Physically active women tend to have better sexual function, experts say. But only to a point.
A recent Journal of Sexual Medicine study (article in press) suggests that women who exercise more than 6 hours a week may have poorer sexual function than those who spend less time on exercise.
Exercise may benefit sexual health by boosting physical health, self-esteem, and body image. However, research on physical activity and female sexual health has been limited, the authors said.
The study included 322 heterosexual women who were seeking help for sexual issues for the first time. All participants were seen at the Andrology, Women’s Endocrinology, and Gender Incongruence Unit at the University of Florence, Italy.
The women’s average age was 45 years. About 46% were postmenopausal. Over 90% were in stable relationships.
All of the women had been physically active during the previous three months. Exercise included activities like leisurely walking, yoga, aerobics, swimming, strength training, and jogging.
Their physical activity was categorized as follows:
- About 67% of the women were sedentary, with less than 1 hour of physical activity each week.
- About 23% were active. They exercised 1 to 3 hours each week.
- Just under 6% were very active, spending 4 to 6 hours of each week on physical activity.
- Roughly 4% were extremely active, exercising more than 6 hours each week.
The women underwent a variety of assessments, including visits with an endocrinologist, a mental health specialist, and a gynecologist. A Doppler ultrasound was performed to evaluate clitoral vascularization. The women also completed several questionnaires to assess their sexual function, sexual distress, body uneasiness, and psychopathological traits.
In addition, the women were screened for hypoactive sexual desire disorder (HSDD) and female genital arousal disorder (FGAD).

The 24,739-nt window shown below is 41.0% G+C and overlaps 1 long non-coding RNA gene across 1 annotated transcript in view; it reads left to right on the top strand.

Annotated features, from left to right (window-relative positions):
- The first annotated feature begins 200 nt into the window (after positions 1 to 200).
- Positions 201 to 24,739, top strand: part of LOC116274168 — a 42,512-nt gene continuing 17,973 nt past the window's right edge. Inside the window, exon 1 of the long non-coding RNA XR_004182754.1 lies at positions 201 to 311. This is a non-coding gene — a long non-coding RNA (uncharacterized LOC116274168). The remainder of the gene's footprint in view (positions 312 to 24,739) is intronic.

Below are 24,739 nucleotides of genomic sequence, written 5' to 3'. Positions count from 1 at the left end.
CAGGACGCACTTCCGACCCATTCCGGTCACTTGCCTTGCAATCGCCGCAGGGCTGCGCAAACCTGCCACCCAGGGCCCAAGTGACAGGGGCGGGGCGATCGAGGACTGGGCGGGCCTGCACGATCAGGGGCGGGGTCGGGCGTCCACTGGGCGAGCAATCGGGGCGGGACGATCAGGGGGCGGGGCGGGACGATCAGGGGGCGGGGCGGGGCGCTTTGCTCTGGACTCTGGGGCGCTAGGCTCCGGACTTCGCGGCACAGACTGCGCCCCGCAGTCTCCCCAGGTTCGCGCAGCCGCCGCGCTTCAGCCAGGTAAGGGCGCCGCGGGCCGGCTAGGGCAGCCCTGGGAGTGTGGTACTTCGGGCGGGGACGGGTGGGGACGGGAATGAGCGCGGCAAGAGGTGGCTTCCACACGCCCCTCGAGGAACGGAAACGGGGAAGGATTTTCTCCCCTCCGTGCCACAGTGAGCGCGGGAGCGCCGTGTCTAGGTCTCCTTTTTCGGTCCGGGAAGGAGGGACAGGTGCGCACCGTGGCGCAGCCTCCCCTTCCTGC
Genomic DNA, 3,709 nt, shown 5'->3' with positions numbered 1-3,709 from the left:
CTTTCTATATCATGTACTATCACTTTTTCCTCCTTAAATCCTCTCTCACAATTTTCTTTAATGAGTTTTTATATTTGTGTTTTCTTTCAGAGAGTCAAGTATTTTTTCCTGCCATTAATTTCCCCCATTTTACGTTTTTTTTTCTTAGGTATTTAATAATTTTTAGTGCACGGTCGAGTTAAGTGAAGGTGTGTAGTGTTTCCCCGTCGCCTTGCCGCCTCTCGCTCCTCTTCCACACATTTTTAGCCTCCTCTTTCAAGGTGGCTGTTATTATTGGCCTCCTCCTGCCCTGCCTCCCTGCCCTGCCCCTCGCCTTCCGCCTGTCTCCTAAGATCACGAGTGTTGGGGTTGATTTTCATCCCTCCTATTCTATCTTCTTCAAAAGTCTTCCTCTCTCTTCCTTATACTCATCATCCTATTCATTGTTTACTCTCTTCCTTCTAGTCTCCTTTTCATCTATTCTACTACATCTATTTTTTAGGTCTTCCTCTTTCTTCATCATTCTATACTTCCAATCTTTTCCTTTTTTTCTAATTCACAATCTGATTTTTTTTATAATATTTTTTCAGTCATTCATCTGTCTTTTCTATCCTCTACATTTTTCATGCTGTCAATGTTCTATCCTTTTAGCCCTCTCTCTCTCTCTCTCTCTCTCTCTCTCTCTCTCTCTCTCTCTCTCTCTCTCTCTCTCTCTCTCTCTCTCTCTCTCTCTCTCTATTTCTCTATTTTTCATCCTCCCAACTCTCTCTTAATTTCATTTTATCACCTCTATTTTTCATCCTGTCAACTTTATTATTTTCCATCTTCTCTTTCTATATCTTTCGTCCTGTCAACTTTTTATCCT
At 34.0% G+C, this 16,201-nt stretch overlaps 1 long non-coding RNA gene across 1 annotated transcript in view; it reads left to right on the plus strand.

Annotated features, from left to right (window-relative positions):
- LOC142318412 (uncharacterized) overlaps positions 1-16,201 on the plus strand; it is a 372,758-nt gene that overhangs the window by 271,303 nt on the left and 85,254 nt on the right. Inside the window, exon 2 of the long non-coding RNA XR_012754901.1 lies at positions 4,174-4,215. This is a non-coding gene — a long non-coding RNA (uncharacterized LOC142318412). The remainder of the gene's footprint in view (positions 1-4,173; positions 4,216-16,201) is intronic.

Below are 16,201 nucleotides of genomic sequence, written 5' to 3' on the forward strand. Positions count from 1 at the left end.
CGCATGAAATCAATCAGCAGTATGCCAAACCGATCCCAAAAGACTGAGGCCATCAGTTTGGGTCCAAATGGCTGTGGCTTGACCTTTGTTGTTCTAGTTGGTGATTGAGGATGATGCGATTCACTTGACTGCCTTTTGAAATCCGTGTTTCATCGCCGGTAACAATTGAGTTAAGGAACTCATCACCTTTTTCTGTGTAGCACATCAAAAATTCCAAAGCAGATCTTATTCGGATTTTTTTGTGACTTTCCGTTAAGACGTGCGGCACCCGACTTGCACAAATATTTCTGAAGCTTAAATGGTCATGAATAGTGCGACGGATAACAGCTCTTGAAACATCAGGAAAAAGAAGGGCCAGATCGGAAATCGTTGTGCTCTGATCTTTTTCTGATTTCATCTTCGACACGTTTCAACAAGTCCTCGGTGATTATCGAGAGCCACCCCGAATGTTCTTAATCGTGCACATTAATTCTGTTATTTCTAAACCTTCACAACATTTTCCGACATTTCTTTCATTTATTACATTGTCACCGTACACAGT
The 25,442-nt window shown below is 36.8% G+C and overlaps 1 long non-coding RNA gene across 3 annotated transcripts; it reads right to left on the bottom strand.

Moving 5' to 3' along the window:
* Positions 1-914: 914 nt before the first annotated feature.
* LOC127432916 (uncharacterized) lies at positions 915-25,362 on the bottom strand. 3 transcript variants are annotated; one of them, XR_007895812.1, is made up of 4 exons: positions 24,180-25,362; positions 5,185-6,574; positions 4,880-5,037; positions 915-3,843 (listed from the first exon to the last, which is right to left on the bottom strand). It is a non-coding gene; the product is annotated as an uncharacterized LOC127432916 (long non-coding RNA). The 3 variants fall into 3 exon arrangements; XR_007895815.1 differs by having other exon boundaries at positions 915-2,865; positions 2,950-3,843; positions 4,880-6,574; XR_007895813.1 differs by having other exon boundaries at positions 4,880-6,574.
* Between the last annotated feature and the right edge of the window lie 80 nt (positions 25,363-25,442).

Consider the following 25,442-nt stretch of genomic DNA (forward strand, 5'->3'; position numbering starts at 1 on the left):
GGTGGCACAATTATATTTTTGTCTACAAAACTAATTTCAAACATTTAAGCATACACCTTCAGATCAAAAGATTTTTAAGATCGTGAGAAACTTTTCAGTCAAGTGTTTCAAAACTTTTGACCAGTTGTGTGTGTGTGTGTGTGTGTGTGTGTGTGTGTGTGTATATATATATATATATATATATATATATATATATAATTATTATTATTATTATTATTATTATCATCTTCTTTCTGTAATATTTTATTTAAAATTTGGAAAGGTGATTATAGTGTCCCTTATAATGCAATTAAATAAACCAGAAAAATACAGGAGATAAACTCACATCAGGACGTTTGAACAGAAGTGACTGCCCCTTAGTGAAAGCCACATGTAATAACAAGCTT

The researchers found that compared to sedentary women, most physically active women had better scores on sexual function assessments, particularly in desire, arousal, lubrication, and orgasm. They also had less sexual distress, had better results on the clitoral Doppler ultrasound, and were less likely to have HSDD or FGAD.
However, not all physically active women had better sexual function. Improvements were seen in a “stepwise” fashion for only the first three physical activity categories – sedentary, active, and very active. Women in the 4th category (extremely active) had worse sexual function than the very active women and lower sexual satisfaction than sedentary women.
The authors noted that excessive exercise is often a symptom of eating disorders. “Indeed, excessive [physical activity] might mirror the obsessive-compulsive need to control the body or it might represent a dysfunctional response to body dissatisfaction, commonly observed in eating disorder patients,” they wrote.
They pointed out that patients with sexual dysfunction may benefit sexually, physically, and emotionally from “regular, moderate” exercise. But clinicians may also tell patients that excessive exercise might not be as helpful, they said.
The Journal of Sexual Medicine
Maseroli, Elisa, MD, PhD, et al.
“Physical Activity and Female Sexual Dysfunction: A Lot Helps, But Not Too Much”
(Full-text article in press. Published: June 5, 2021)